I realize that four weeks’ notice is a bit on the extreme side, but I wanted to make sure they knew ASAP so they could schedule around it, instead of my leaving in the middle of the crunch towards E3. Also, I suck at keeping secrets, so once I’d made up my mind I just wanted it out and done with. Four weeks of lame duckitude is probably worth it just to know that freedom (and unemployment) await on May 6th. It turns out that that’s also content lock for the game, meaning it’s actually somewhat good timing through no fault of my own. If all goes well, I’ll get a month off between gigs, the longest time I’ve gone unemployed since college. I can’t wait.

I’m potentially missing out on some bonus money in there, by leaving before the end of May. I’m having a hard time regretting that, though. Even if I didn’t enjoy being able to pat myself on the back for saying that I have INTEGRITY for choosing to leave on my own terms instead of waiting for a cash payout. There’s still the issue of my soul gradually getting squeezed out of my body.

That’s not a case of yet another disgruntled EA employee leaving and running home to talk about it on his weblog — a year ago, I would’ve been all “Fuck you, EA!” but now I see that they’re just a bunch of people running a business. Frequently, they screw up, and when they screw up it messes with hundreds if not thousands of people. But it’s not the dark cabal some would make it out to be. They’re pretty clear with what their priority is: a full set of product ready every E3 and Christmas; product comes first and foremost. It’s not as if it’s a secret. That’s what keeps the money coming in and the stock price relatively stable.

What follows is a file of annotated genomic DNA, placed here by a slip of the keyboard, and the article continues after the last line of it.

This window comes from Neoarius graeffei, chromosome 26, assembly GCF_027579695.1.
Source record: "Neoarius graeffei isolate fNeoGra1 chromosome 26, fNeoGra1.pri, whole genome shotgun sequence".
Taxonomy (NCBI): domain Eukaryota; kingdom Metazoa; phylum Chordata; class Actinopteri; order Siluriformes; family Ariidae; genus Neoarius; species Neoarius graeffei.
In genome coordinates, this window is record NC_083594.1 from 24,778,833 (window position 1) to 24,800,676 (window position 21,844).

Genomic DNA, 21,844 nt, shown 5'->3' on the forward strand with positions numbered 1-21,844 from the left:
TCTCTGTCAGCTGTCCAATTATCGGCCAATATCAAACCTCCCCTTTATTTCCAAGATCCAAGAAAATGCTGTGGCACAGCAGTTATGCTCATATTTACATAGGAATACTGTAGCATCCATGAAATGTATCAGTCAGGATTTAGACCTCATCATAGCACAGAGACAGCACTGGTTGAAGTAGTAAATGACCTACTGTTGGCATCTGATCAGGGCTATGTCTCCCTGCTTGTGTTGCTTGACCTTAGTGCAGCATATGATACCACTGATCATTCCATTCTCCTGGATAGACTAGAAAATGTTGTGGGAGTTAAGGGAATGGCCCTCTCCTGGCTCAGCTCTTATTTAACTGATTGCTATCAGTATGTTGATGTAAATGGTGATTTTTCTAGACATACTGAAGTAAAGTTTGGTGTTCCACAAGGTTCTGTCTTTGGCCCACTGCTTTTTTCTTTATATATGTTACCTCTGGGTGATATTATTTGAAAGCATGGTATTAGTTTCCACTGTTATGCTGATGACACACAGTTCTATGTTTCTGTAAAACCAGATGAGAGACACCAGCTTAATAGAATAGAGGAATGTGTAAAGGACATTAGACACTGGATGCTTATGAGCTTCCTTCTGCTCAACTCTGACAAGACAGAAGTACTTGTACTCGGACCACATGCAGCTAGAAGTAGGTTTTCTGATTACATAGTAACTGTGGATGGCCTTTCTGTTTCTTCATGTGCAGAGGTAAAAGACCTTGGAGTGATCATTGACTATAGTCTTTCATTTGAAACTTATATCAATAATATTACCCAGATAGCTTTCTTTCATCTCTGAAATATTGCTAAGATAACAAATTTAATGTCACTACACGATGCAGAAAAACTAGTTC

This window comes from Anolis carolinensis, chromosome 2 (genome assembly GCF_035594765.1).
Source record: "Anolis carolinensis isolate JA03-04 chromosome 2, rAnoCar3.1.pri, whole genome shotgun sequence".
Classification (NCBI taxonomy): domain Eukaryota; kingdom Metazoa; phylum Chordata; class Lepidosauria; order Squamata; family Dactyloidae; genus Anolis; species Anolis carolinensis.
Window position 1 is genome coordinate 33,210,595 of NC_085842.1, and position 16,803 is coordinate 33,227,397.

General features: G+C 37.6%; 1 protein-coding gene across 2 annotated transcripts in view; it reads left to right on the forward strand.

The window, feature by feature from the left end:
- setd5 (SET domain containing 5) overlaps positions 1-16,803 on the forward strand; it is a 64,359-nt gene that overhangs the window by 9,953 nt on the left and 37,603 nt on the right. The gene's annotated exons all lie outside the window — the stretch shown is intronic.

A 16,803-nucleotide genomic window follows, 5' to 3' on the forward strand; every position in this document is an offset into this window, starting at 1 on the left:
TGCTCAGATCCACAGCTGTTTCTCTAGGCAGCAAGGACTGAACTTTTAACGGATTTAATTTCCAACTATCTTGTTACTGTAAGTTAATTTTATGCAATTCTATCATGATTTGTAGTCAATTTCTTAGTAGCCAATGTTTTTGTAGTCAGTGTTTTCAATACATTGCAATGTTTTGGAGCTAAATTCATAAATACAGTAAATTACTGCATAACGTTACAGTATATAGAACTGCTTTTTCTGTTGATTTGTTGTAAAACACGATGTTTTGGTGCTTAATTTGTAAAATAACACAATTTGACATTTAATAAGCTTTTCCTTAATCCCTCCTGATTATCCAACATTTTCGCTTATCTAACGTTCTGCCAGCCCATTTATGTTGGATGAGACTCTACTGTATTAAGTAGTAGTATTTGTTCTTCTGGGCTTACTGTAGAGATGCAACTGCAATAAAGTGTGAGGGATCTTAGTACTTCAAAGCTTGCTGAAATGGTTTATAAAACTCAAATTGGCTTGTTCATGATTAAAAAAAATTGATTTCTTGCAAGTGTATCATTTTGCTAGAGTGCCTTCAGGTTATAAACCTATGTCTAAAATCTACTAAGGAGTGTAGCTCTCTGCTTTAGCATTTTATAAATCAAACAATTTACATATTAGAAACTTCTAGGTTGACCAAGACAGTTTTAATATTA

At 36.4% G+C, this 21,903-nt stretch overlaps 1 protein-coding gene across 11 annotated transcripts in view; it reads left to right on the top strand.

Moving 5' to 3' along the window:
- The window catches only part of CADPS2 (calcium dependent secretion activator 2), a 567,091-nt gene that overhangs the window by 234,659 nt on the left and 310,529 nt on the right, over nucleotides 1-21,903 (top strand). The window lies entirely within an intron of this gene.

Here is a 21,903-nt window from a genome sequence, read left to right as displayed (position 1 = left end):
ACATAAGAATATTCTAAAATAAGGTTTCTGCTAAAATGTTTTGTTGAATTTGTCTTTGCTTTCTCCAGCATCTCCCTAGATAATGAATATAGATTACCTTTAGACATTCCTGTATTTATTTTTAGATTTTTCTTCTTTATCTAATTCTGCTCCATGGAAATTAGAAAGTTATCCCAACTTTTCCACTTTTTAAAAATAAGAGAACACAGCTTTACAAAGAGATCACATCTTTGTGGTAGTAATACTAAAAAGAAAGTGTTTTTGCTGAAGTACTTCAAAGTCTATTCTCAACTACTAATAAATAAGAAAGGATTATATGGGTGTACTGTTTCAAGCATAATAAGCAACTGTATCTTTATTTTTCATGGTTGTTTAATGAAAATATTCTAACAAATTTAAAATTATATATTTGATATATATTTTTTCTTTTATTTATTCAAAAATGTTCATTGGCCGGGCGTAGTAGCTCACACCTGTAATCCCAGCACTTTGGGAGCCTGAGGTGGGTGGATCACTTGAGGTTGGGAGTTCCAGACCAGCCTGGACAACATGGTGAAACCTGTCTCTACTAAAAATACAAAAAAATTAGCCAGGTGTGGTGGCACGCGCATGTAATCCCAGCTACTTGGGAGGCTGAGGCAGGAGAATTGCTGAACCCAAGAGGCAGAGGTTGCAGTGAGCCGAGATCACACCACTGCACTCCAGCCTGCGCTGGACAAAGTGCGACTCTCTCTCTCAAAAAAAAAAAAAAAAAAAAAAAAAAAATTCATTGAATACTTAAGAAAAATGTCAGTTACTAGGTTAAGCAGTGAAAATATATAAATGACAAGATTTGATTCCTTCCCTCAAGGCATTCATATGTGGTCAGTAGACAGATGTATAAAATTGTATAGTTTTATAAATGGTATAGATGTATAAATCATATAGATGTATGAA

Hell, it’s taken me three and a half years to leave, and I like to think that I’m a little better at “Detect Evil” than that. It’s a very comfortable environment, because it’s stable, they pay pretty well and give all the benefits. It’s just not an environment that I can do well in. I just haven’t really been happy since I went there — I haven’t been unhappy, just not as happy as I used to be. And every few weeks or so, I just start crying for no good reason. Nothing more than a sense of “This isn’t how my life was supposed to be, and I don’t know how to fix it.” Leaving the job isn’t going to fix everything — I’m probably still just an oversensitive, delicate flower, or else I’m mental and don’t realize it yet — but it’s probably a step in the right direction.